What is Ethereum and How is it Different from Bitcoin?

Last updated September 2017

It is unlikely that you’ve come this far without hearing a lot about Bitcoin. It is frequently in the news and has become synonymous with the concept of blockchain or cryptocurrency. This is unfortunate, because there are actually many other cryptocurrencies and blockchain dependent technologies that have been developed. Probably the most famous of these “altcoins”, as any coins that are not Bitcoin have been referred to, is Ethereum.

The differences between Ethereum and Bitcoin aren’t as simple as the differences between the US dollar and the British pound. The way each system is designed and what their end purpose is differs greatly between the systems.

On the highest level, Ethereum was actually invented and funded by a single company that has a small team headed by Vitalin Buterin. This team was able to choose bits and pieces of the design of different coins to come up with what they believe to be the best possible coin. Bitcoin was developed by the still anonymous Satoshi Nakamoto, but has been continually improved by a distributed team of miners and developers since its conception.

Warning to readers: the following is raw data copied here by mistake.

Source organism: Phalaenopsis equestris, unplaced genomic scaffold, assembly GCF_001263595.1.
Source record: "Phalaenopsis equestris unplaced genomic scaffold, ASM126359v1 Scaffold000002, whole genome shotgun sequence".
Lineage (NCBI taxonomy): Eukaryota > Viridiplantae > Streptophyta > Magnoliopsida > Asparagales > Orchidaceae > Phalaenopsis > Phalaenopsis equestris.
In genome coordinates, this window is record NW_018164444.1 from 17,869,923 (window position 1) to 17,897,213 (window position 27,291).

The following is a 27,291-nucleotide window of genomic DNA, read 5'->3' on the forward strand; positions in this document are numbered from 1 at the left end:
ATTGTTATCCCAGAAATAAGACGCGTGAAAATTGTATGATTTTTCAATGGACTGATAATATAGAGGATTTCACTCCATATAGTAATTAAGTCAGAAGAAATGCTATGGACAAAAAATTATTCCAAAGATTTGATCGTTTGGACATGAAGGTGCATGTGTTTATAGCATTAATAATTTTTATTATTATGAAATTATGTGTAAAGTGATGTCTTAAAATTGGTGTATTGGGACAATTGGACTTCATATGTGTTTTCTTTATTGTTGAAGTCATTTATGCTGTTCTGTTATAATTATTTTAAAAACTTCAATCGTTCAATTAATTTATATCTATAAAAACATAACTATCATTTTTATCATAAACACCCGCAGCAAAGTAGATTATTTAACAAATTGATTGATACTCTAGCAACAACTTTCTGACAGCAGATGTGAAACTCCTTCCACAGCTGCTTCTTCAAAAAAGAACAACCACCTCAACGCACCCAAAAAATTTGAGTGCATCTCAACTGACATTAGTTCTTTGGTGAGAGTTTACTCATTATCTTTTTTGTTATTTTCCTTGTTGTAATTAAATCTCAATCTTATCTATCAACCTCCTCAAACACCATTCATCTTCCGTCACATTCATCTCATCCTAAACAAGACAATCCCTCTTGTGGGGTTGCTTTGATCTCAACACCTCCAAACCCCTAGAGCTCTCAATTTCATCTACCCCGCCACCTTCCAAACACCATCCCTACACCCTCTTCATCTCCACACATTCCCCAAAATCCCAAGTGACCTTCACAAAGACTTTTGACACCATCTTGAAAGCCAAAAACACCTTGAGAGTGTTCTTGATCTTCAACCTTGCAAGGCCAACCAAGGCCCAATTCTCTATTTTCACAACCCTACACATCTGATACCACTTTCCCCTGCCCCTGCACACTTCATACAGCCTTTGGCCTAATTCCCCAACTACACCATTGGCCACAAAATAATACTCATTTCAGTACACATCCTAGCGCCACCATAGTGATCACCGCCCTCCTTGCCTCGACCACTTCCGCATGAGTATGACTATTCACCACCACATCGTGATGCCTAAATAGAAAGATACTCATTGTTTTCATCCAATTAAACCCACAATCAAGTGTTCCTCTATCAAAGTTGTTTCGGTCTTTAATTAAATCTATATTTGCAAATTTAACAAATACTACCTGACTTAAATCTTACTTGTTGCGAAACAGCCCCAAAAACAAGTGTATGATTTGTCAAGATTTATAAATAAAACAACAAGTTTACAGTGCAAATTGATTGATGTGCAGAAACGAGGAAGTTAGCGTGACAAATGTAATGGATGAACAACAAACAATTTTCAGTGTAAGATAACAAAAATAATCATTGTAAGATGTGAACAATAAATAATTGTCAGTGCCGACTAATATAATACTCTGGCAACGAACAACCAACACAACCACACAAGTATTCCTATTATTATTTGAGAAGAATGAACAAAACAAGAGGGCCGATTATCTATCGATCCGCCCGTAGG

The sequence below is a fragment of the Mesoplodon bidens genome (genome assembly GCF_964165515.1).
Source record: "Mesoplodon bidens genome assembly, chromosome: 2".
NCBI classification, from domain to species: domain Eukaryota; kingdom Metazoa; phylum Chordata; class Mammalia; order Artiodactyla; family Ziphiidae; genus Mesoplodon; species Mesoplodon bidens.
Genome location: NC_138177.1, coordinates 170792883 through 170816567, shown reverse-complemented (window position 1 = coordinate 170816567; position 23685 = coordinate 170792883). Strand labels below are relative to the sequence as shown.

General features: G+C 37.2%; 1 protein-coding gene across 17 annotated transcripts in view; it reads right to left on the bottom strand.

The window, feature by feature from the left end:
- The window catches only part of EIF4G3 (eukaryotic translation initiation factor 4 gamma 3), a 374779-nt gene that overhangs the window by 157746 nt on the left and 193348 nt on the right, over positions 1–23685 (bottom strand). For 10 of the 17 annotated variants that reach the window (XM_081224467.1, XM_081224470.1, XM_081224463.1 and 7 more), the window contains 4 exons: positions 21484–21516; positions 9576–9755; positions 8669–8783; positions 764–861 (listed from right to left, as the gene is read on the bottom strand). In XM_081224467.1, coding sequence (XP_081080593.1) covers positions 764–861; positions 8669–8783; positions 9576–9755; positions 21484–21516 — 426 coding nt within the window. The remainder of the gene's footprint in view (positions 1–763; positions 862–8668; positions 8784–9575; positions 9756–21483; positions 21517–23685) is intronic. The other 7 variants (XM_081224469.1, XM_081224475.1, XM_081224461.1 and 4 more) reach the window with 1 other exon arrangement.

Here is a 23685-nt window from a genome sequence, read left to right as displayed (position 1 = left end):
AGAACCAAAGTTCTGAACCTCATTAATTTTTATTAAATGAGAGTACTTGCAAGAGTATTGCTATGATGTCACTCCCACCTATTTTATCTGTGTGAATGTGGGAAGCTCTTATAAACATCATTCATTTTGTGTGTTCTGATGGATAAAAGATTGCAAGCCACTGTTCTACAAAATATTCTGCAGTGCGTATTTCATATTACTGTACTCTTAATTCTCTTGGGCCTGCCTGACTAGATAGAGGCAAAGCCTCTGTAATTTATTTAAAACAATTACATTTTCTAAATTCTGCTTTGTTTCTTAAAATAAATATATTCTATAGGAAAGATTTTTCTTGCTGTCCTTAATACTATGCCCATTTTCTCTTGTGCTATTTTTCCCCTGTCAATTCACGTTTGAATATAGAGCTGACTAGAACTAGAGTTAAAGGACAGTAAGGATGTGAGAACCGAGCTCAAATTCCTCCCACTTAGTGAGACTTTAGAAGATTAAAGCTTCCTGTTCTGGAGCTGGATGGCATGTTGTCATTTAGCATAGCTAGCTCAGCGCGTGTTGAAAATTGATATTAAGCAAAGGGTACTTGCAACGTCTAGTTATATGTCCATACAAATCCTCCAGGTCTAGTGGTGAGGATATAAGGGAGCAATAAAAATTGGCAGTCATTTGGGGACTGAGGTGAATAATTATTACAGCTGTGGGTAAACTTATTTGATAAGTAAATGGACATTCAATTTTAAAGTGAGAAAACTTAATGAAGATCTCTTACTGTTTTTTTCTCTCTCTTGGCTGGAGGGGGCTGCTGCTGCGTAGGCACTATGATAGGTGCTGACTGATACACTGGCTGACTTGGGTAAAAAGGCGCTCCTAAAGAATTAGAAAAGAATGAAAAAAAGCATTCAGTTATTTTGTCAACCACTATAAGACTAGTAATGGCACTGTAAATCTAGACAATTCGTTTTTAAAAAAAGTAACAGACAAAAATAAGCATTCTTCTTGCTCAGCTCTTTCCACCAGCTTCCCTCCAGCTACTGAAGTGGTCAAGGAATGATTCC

In terms of purpose, many of Bitcoin’s supporters see it as the route to a decentralized banking system. Usually the people who most fervently support Bitcoin have political beliefs about how the world should be run and dislike anything centralized (e.g. government, banking, websites that can be censored).

Ethereum is actually very different in purpose than Bitcoin, because it is so much more than a replacement for a fiat currency. It is meant to become a world computer of sorts that will run what the developers call “smart contracts” in order to add a blockchain element to anything that can be decentralized. Ether is the name of the coin that the system runs on, but Ethereum could potentially replace many of the centralized applications and functions that are so popular in society today.

This is why many argue that it doesn’t have to be a situation where one coin wins and the other loses, although there are still many overlapping functions that make it possible that they become direct competitors in the future.

Ethereum is relatively new and has a much smaller market capitalization than Bitcoin’s $10 billion, coming in at just below $1 billion. This should be taken in context when you realize that Bitcoin has been around for just over seven years and Ethereum has only just passed two years. Ethereum was designed for maximum scalability because the developers had the chance to look at everything that could be improved within Bitcoin and hardcode that into at the very beginning. It is possible changes will be made to Bitcoin that will allow for increased scalability, but when and if those changes are executed is not yet clear.

It is unclear whether these two systems are in direct competition with each other or if they can eventually complement each other’s strengths. Bitcoin seems to be around to stay, as it has survived many calamities and continued to grow stronger and receive more popular support. Ethereum has huge potential, but is still in the “start-up” stage and it will be exciting to see where it goes.